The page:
As I understand it, the Universal Basic Income model is proposing that it replace social service benefits (and its associated industry - meaning of course more unemployment), so it encourages work, in that, what you earn working as an employee or entrepreneur is the cream on the Mare Antoinette Cake.

How does paying someone not to work encourage someone to work?

I think that the ceiling on earnings for social service recipients no longer applies - that is the incentive to sit on your verandah disappears because you don't get a pay drop in your dole or whatever, when you earn, such as happens currently. ie. you can never earn more than the dole plus $100 (?) per week if you're on the dole without your rate of pay reducing.

So you sit on the veranda for $400 (?) a week and do 6 hours work to add $100 to your paycheck, or work 40 hours for $600 a week, giving up 32 hours of your time for an extra $100 in the extremely rewarding career that pays you your $15 an hour. That's a bad deal no matter how you view it.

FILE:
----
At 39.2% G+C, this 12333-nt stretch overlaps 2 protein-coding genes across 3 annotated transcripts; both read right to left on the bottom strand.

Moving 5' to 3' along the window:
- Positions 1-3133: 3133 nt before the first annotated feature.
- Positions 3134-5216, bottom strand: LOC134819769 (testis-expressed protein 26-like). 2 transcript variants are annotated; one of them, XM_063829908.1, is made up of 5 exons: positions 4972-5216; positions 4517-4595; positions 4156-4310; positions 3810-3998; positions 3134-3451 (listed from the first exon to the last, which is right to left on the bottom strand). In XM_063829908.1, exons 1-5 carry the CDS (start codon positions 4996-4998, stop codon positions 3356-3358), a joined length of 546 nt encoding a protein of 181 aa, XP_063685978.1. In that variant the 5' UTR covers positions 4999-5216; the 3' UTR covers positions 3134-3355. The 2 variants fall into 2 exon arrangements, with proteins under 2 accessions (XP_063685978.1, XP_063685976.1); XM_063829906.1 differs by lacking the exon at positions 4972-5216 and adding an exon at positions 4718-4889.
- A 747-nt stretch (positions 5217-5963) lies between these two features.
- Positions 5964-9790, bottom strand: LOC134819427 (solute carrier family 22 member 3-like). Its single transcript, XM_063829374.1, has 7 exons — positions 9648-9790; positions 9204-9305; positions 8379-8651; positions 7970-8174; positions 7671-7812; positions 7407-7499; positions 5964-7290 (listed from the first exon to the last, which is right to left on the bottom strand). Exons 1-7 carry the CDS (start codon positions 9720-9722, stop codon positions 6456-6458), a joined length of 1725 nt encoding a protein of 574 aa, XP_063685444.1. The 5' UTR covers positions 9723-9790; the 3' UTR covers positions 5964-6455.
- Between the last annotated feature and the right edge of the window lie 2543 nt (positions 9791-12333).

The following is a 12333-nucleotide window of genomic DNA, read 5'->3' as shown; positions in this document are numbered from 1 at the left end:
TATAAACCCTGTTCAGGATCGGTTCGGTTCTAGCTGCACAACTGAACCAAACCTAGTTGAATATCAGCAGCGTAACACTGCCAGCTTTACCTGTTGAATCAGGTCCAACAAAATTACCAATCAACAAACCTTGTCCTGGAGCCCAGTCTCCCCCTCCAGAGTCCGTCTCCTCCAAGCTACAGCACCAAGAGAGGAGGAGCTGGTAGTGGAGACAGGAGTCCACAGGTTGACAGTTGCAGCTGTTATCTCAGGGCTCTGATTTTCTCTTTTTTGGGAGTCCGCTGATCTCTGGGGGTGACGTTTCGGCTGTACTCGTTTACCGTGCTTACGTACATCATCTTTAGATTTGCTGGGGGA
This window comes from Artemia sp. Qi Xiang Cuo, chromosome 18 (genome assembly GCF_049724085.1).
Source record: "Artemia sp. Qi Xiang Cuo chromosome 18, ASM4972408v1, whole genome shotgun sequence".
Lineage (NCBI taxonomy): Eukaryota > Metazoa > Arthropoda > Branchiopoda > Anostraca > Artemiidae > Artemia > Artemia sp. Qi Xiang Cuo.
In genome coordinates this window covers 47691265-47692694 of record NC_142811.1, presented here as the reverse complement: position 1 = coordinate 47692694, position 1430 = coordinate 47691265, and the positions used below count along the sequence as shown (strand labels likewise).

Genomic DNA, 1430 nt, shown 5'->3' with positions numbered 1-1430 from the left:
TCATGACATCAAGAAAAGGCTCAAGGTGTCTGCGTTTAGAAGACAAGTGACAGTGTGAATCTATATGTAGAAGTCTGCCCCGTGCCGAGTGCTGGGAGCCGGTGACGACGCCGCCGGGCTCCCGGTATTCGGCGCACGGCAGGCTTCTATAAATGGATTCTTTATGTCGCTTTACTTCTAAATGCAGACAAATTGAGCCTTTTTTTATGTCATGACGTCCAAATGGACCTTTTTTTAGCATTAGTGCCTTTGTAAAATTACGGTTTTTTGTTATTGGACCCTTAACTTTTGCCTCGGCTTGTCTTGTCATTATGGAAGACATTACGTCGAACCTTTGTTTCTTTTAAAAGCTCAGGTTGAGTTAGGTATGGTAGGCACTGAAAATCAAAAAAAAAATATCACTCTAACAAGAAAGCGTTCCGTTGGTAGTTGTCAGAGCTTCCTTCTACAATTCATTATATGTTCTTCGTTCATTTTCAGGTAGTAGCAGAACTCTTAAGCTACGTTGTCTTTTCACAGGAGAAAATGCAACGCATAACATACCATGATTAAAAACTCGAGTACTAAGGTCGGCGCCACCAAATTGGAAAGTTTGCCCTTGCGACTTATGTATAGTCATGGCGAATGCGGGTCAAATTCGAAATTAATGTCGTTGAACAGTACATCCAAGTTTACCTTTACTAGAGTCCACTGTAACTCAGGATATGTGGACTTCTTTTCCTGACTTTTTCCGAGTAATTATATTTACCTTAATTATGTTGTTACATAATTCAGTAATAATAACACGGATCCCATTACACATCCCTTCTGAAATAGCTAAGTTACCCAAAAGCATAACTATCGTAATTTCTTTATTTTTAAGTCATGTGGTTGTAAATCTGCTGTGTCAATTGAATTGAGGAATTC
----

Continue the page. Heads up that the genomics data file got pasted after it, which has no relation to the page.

Doesn't seem to be much incentive in that picture, but if everyone including you gets say (400) a week and you work 40 hours to get 600 you get to keep 1000, which looks more attractive from my point of view. (Unless your aim is to sit on the verandah all your life which some will do. But at least they wont have to rob and steal for food and lodging).

This is all theoretical of course, since the Protestant Work Ethic is so entrenched in Australia et al, that any politician following through on this will only last til the next election or lynch mob.

Spot on Jules, when I moved to Melbourne I was in-between jobs about 17 yrs old went to social security got on the rock n roll got sent to the CES across the road and got asked if I wanted to do casual work
said yes offcourse, got told not to report any income casual jobs don't count, was clearing $600 a week the dole payed me tax.
Then hawkie f&cked it for all the Fabien prick

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#141 2017-03-06 06:37:58

JulieW
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From: Australia
Registered: 2010-10-14
Posts: 11,132

Re: Universal basic income

Some positive research has been unearthed.